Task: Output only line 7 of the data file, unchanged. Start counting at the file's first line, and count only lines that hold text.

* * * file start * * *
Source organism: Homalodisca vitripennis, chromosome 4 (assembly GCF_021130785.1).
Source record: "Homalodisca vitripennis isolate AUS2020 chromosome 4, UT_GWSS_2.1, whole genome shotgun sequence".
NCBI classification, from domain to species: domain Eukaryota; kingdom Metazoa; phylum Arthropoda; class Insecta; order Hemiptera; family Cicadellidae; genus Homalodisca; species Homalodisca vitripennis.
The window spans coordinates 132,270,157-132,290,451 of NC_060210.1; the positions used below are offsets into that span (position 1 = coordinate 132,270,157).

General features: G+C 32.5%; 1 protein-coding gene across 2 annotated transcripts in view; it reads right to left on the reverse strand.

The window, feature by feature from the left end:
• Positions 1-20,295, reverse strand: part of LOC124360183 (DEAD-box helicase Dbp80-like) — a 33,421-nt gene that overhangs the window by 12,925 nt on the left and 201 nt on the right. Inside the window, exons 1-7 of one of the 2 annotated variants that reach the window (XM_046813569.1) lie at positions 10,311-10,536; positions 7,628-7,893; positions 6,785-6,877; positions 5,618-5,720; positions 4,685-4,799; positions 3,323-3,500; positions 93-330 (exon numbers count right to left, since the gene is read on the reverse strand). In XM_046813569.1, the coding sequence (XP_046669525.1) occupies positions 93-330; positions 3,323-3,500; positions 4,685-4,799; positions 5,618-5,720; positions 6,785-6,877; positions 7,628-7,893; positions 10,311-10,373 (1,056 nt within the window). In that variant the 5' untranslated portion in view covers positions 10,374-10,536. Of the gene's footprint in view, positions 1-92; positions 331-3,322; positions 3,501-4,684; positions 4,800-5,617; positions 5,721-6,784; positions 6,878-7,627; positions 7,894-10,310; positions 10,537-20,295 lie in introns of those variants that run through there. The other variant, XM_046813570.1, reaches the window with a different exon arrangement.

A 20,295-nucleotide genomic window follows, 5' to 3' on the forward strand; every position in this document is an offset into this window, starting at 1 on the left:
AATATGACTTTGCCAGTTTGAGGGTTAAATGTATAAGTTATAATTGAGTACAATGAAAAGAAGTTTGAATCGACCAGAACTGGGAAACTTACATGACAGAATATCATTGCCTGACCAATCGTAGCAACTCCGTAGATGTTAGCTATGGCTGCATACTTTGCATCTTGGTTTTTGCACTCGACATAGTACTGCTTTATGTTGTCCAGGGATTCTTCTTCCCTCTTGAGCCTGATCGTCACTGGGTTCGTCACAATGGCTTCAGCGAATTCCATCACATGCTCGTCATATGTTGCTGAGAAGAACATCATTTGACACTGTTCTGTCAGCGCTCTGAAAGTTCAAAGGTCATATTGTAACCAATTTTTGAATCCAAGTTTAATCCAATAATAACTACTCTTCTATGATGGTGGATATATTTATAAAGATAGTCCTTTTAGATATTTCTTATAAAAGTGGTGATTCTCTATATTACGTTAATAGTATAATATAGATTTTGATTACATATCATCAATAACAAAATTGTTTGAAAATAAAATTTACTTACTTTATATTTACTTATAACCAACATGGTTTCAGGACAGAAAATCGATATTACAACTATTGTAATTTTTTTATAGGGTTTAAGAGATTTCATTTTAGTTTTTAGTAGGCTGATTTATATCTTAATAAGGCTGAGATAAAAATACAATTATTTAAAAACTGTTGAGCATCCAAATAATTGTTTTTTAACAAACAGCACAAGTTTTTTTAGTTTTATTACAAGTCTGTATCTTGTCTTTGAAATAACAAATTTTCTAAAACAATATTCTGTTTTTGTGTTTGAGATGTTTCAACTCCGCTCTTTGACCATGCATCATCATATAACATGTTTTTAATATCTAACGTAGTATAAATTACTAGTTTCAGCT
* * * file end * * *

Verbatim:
• Positions 1-20,295, reverse strand: part of LOC124360183 (DEAD-box helicase Dbp80-like) — a 33,421-nt gene that overhangs the window by 12,925 nt on the left and 201 nt on the right. Inside the window, exons 1-7 of one of the 2 annotated variants that reach the window (XM_046813569.1) lie at positions 10,311-10,536; positions 7,628-7,893; positions 6,785-6,877; positions 5,618-5,720; positions 4,685-4,799; positions 3,323-3,500; positions 93-330 (exon numbers count right to left, since the gene is read on the reverse strand). In XM_046813569.1, the coding sequence (XP_046669525.1) occupies positions 93-330; positions 3,323-3,500; positions 4,685-4,799; positions 5,618-5,720; positions 6,785-6,877; positions 7,628-7,893; positions 10,311-10,373 (1,056 nt within the window). In that variant the 5' untranslated portion in view covers positions 10,374-10,536. Of the gene's footprint in view, positions 1-92; positions 331-3,322; positions 3,501-4,684; positions 4,800-5,617; positions 5,721-6,784; positions 6,878-7,627; positions 7,894-10,310; positions 10,537-20,295 lie in introns of those variants that run through there. The other variant, XM_046813570.1, reaches the window with a different exon arrangement.